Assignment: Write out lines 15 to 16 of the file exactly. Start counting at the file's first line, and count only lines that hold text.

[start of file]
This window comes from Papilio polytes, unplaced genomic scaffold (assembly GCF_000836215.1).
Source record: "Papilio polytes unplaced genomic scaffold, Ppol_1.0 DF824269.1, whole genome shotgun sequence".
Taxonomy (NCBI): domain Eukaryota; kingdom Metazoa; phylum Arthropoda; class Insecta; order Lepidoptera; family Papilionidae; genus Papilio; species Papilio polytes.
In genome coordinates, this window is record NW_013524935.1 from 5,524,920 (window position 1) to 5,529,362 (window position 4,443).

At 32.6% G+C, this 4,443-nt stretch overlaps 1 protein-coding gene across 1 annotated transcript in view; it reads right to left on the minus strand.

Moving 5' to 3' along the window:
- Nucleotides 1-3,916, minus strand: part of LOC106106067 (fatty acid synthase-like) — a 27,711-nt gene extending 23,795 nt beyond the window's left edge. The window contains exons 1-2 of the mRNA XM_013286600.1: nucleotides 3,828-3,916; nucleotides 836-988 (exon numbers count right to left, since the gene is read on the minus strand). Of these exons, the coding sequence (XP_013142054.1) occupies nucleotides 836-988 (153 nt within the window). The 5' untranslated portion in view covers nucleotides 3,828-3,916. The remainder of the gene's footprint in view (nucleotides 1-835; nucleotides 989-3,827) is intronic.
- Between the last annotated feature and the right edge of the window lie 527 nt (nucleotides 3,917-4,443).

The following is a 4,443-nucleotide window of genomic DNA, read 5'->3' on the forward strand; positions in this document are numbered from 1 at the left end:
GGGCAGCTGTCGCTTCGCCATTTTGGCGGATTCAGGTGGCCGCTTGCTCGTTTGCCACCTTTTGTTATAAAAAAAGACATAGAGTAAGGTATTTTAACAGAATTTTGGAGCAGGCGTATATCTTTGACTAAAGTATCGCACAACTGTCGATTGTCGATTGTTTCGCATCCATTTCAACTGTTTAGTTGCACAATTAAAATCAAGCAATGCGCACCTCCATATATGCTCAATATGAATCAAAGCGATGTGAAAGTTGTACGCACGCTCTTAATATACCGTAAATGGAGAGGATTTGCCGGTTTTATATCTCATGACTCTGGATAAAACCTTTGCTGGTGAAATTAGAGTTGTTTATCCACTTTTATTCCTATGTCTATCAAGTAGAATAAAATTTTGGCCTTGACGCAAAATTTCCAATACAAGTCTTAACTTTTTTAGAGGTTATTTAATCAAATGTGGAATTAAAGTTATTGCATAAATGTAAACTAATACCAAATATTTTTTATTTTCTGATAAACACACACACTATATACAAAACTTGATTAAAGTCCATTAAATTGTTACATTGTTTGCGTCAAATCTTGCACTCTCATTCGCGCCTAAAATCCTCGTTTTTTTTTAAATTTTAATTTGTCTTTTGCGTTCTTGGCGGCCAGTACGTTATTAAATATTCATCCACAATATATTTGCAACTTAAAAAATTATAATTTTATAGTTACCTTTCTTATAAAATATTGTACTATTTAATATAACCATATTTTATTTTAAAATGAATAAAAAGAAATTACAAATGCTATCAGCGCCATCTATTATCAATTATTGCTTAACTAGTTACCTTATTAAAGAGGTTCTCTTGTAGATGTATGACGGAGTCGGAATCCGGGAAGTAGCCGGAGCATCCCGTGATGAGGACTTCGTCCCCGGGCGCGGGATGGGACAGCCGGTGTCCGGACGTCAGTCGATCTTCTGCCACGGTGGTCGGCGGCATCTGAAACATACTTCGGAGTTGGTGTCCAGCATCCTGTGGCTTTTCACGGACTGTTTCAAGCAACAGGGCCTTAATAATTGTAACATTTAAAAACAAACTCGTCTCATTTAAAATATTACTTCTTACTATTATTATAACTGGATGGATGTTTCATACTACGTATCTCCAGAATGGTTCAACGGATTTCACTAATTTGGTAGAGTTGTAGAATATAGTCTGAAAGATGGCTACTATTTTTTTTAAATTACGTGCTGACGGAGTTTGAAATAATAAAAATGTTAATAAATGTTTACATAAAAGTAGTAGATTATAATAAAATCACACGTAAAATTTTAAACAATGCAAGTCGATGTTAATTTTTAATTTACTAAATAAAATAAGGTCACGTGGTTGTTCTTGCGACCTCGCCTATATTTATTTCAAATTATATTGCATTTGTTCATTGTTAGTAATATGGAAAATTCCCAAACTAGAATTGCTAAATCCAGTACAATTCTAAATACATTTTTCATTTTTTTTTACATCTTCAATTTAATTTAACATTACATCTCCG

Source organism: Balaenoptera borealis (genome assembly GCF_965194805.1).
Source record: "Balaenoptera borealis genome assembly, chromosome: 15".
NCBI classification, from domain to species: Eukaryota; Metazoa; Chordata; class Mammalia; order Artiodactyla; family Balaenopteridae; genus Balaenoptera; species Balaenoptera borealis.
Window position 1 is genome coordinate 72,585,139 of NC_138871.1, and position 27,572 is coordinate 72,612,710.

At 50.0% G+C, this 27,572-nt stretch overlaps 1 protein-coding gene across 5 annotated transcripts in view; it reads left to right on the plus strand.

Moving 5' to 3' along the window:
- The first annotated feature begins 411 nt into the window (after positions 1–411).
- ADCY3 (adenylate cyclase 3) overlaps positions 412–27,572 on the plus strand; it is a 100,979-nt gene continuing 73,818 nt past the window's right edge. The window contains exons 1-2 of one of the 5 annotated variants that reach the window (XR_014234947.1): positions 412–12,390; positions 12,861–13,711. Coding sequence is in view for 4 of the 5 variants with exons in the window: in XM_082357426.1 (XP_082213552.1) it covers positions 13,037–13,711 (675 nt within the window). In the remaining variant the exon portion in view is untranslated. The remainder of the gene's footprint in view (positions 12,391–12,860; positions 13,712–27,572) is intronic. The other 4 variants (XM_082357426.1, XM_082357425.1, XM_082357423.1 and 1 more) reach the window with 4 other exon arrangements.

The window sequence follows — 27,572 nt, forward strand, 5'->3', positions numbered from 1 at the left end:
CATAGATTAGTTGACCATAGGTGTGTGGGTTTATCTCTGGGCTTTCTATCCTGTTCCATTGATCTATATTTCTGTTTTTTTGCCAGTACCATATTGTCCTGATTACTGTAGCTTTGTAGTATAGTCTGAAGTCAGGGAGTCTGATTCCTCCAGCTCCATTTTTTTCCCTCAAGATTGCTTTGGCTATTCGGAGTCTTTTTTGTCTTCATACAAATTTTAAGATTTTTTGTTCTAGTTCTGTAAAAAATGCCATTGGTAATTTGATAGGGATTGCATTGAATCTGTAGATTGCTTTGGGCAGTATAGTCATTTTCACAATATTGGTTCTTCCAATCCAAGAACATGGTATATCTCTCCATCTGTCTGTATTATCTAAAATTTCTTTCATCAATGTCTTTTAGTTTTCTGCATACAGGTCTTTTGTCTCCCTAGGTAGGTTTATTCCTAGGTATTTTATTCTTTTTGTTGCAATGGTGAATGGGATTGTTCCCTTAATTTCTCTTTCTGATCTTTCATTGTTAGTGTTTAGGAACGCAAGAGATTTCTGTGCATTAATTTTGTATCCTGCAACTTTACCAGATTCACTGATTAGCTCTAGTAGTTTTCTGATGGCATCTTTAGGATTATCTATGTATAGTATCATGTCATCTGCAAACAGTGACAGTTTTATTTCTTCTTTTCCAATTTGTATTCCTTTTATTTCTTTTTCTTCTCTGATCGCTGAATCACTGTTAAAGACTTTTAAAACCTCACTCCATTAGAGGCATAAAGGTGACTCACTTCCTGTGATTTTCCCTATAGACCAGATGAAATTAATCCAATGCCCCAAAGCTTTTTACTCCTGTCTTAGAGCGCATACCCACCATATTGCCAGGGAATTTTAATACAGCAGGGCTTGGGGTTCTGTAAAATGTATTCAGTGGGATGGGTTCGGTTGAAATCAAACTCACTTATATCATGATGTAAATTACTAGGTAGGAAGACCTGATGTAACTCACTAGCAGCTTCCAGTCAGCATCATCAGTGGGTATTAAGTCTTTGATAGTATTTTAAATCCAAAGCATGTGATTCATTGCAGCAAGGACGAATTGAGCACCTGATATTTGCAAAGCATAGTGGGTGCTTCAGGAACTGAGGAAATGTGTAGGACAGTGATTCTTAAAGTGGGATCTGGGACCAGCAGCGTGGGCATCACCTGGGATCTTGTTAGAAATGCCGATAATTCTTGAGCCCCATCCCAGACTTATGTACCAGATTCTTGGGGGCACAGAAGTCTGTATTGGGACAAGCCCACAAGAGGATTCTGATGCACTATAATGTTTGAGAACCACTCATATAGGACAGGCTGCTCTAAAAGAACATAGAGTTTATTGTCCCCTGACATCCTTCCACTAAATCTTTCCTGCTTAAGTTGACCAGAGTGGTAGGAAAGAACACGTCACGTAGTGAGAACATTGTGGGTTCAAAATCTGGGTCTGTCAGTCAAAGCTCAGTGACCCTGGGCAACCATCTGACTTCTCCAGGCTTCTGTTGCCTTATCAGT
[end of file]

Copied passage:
At 50.0% G+C, this 27,572-nt stretch overlaps 1 protein-coding gene across 5 annotated transcripts in view; it reads left to right on the plus strand.

Moving 5' to 3' along the window: